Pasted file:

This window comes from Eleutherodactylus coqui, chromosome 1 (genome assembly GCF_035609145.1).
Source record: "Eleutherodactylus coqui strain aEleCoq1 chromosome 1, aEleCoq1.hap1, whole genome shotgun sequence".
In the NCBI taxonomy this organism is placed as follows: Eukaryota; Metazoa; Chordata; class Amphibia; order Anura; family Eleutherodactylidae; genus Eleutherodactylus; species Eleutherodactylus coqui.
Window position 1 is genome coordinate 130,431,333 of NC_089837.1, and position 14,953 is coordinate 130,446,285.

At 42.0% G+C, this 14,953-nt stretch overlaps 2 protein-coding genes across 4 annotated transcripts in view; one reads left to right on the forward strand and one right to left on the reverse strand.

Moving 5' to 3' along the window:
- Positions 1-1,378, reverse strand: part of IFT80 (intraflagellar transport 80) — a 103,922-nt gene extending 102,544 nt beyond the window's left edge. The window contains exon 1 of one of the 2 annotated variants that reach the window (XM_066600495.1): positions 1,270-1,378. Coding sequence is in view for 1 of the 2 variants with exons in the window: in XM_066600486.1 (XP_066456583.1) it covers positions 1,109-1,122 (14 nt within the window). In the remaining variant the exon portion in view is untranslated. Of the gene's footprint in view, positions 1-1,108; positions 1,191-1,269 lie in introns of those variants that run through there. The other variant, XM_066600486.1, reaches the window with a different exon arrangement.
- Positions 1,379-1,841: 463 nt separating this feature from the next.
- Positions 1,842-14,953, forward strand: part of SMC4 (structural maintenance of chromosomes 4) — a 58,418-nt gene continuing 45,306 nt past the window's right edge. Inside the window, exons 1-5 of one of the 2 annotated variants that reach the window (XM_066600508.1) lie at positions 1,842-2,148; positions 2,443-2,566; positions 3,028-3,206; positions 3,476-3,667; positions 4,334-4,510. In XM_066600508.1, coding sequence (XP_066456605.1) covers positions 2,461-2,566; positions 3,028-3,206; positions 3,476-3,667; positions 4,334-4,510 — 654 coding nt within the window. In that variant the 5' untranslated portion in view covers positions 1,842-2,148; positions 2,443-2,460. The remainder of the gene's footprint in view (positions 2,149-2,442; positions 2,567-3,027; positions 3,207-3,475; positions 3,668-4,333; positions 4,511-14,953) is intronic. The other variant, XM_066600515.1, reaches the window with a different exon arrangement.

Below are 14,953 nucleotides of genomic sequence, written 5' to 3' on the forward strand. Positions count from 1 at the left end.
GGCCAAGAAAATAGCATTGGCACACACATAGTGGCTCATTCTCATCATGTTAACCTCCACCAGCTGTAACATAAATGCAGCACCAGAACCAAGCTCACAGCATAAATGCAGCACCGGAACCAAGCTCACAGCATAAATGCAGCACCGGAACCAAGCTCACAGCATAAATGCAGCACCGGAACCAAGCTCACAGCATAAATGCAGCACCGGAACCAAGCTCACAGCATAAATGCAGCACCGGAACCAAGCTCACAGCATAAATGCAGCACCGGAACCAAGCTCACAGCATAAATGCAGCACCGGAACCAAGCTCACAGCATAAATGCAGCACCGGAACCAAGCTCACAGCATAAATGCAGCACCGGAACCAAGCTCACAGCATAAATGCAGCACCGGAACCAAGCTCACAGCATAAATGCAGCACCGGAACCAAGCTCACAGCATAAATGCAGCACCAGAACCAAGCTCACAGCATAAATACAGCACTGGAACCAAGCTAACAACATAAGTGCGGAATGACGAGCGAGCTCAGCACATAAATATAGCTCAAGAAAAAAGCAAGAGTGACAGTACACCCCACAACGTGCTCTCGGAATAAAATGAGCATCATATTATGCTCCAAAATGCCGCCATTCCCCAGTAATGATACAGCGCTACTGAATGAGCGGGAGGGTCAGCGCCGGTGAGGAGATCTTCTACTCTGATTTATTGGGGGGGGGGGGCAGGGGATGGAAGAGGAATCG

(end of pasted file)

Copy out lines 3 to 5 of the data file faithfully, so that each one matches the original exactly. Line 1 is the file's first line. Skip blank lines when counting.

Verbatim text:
In the NCBI taxonomy this organism is placed as follows: Eukaryota; Metazoa; Chordata; class Amphibia; order Anura; family Eleutherodactylidae; genus Eleutherodactylus; species Eleutherodactylus coqui.
Window position 1 is genome coordinate 130,431,333 of NC_089837.1, and position 14,953 is coordinate 130,446,285.

At 42.0% G+C, this 14,953-nt stretch overlaps 2 protein-coding genes across 4 annotated transcripts in view; one reads left to right on the forward strand and one right to left on the reverse strand.